Serenity has been writing and talking and tinkering with Apple products since she was old enough to double-click. In her spare time, she sketches, writes, acts, sings, and wears an assortment of hats. More by Serenity Caldwell
For most people, one computer is probably sufficient. It might be a desktop, or a laptop, or you might just make do with iPads or iPhones. But somewhere down the line, you might adopt more. You get a work computer. You decide you want a traveling laptop. You might replace your old Mac, but it still runs fine for basic Web browsing and writing emails.
When you buy multiple iOS devices—an iPad to go along with your iPhone, for example—you don’t have to worry about transferring your software or syncing your passwords. By default, they’re tied to your Apple ID, and that data downloads over to your new device when you set it up. Macs, however, are not quite so lucky. Apple’s iCloud service offers limited sync capabilities for your passwords and user account data, but doesn’t widely support app data; and worse, new computers require you to either clone your old drive to your new computer or copy over any non-Mac App Store applications. And, of course, the big whopper: Your average Mac laptop has a whole lot less storage than its desktop cousins, especially if you value the speed of a solid-state drive (SSD).
Let’s face it: Despite all the technology at our fingertips, scheduling and planning meetings is still a pain in the neck. Nobody can agree on where to meet or when. When meetings do get scheduled, people forget or show up unprepared. You’d think we could do better.
Using your Mac, iPhone and the Web, of course, you can, but you have to use them right. Here are four tricks I’ve learned that use technology to plan meetings better.
Mail might not be a perfect email client, but it’s the one most of us use. Fortunately, there are things you can do to make it work better. Here are five of my favorite tricks for making Mail more efficient.
Swap the Find shortcuts
Mail lets you search two ways: through your list of messages (“Where’s that note from my lawyer?”) and inside the current message (“Did he say ‘nolo contendere’?”). While there are keyboard shortcuts for both searches, the easy (and standard) Command-F combo is assigned to the less-common search inside the currently selected message, while Command-Option-F is used for the more common search through the message list. Fortunately, you can swap them easily.
When you write in a word processor or text editor on OS X, you might want the app to do more than record your words as unadorned plain text. In addition to specifying formatting (such as font style and type size), you may want to insert things like smart (or “curly”) quotes and live, clickable links. You may want your spelling and grammar to be checked as you type. And you may wish to insert certain bits of text automatically, to save time.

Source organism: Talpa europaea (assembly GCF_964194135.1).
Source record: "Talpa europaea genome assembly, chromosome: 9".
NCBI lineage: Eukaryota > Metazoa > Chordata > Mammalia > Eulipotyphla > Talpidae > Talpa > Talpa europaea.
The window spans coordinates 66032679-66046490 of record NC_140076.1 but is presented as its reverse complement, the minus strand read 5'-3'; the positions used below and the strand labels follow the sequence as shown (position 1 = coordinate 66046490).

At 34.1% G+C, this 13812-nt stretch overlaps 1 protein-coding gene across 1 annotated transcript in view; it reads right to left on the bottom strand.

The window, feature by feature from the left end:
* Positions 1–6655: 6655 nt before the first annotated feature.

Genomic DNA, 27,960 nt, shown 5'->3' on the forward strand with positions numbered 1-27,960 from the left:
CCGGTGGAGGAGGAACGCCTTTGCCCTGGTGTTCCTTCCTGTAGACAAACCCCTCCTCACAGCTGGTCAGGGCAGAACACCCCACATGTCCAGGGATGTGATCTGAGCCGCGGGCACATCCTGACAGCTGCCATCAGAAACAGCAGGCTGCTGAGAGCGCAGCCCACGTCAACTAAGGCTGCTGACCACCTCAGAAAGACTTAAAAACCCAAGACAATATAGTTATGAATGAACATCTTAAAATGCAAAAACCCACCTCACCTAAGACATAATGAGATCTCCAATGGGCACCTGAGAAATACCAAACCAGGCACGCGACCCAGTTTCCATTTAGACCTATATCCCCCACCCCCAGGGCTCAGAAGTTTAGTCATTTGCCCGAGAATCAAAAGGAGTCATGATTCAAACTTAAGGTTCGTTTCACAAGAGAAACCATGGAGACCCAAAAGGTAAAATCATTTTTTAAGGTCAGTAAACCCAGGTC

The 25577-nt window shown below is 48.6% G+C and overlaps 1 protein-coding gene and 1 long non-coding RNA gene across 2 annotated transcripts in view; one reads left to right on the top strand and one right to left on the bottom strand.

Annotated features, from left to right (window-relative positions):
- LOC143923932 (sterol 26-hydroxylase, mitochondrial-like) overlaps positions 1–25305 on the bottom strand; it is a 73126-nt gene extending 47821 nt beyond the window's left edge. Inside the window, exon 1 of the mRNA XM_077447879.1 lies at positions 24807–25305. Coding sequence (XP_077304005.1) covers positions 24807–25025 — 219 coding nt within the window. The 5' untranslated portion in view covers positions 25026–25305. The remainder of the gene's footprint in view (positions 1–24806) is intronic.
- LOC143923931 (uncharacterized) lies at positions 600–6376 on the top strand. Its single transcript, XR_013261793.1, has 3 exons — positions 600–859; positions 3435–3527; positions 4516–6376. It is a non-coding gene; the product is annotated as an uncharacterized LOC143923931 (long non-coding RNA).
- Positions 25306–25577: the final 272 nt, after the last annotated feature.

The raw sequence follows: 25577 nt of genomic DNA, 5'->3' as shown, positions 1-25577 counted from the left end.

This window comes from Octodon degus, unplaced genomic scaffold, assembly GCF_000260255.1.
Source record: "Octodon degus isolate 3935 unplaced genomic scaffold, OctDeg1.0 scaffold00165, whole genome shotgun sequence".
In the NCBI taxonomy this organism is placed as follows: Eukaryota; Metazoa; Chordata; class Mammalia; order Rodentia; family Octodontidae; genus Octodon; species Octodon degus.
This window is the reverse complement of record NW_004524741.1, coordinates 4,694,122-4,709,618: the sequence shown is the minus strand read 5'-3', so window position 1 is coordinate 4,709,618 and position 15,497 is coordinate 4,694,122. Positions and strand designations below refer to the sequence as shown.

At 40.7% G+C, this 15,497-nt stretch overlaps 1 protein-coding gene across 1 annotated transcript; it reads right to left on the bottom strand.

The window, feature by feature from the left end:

While some word processors and text editors have built-in tools to do all of the above and more, others don’t. That’s why it’s a good thing that OS X has its own system-wide text-manipulation tools, which allow you to substitute and transform characters and words in a variety of ways and which are available in many apps where you have to type text. But these settings aren’t necessarily easy to find, and it’s not always obvious what they do.
You’ll find these features in all Apple apps where you can type text—including Pages, Mail, and TextEdit—as well as in many third-party apps; notably, they aren’t available in Microsoft Office. In OS X apps that do support these text manipulation features, you can see the available tools by right- or Control-clicking in an app’s editing window to summon a contextual menu. Some, but not all, of these settings are also available from the Edit menu.
The closets, shelves, and drawers in my office are full of old Macs and iPhones (as well as even older non-smartphones), keyboards, mice, trackballs, cables and adapters of every description, books about decades-old products, tchotchkes from a hundred trade shows and conferences, and other tech detritus. In fact, it’s not only tech products. Somehow I’ve accumulated several lifetimes’ worth of office supplies and numerous other objects I’ll just never use.
Junk itself is a comparatively minor problem. What bugs me is inefficiency. Unneeded (or seldom-needed) objects have a way of interposing themselves between me and the Useful Object I Need Right Now. So, I’m working to simplify my home office—not only by getting rid of old stuff but also by rearranging furniture and electronics to reduce time spent searching for and moving things instead of doing productive work.
There are well over a million files on my Mac. Sure, a few hundred thousand of those are components of OS X itself or of the apps I’ve installed. But, still, the number of user-generated files I’ve accumulated over the years astonishes me.
Most of the time, those files just sit there minding their own business, bothering no one. But sometimes, say, when I do a Spotlight search for a document and thousands of potential matches pop up, I start thinking a bit of file-simplification is in order.